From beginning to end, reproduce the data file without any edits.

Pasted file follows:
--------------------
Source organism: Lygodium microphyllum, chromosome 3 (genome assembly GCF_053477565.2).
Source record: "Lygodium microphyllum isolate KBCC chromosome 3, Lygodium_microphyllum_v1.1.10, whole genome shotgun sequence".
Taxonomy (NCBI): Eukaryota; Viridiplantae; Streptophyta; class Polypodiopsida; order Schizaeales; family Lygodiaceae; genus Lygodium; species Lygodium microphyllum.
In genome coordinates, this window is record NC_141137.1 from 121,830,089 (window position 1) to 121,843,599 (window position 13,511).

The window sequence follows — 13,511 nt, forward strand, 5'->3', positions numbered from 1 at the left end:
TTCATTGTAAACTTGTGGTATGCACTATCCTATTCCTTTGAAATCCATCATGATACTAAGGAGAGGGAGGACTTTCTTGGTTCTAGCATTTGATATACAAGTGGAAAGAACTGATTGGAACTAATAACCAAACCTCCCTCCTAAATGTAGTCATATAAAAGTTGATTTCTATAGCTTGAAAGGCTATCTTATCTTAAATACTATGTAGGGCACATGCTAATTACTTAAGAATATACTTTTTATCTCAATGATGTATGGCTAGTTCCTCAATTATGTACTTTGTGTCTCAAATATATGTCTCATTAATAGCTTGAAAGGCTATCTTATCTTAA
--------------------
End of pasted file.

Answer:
Source organism: Lygodium microphyllum, chromosome 3 (genome assembly GCF_053477565.2).
Source record: "Lygodium microphyllum isolate KBCC chromosome 3, Lygodium_microphyllum_v1.1.10, whole genome shotgun sequence".
Taxonomy (NCBI): Eukaryota; Viridiplantae; Streptophyta; class Polypodiopsida; order Schizaeales; family Lygodiaceae; genus Lygodium; species Lygodium microphyllum.
In genome coordinates, this window is record NC_141137.1 from 121,830,089 (window position 1) to 121,843,599 (window position 13,511).

The window sequence follows — 13,511 nt, forward strand, 5'->3', positions numbered from 1 at the left end:
TTCATTGTAAACTTGTGGTATGCACTATCCTATTCCTTTGAAATCCATCATGATACTAAGGAGAGGGAGGACTTTCTTGGTTCTAGCATTTGATATACAAGTGGAAAGAACTGATTGGAACTAATAACCAAACCTCCCTCCTAAATGTAGTCATATAAAAGTTGATTTCTATAGCTTGAAAGGCTATCTTATCTTAAATACTATGTAGGGCACATGCTAATTACTTAAGAATATACTTTTTATCTCAATGATGTATGGCTAGTTCCTCAATTATGTACTTTGTGTCTCAAATATATGTCTCATTAATAGCTTGAAAGGCTATCTTATCTTAA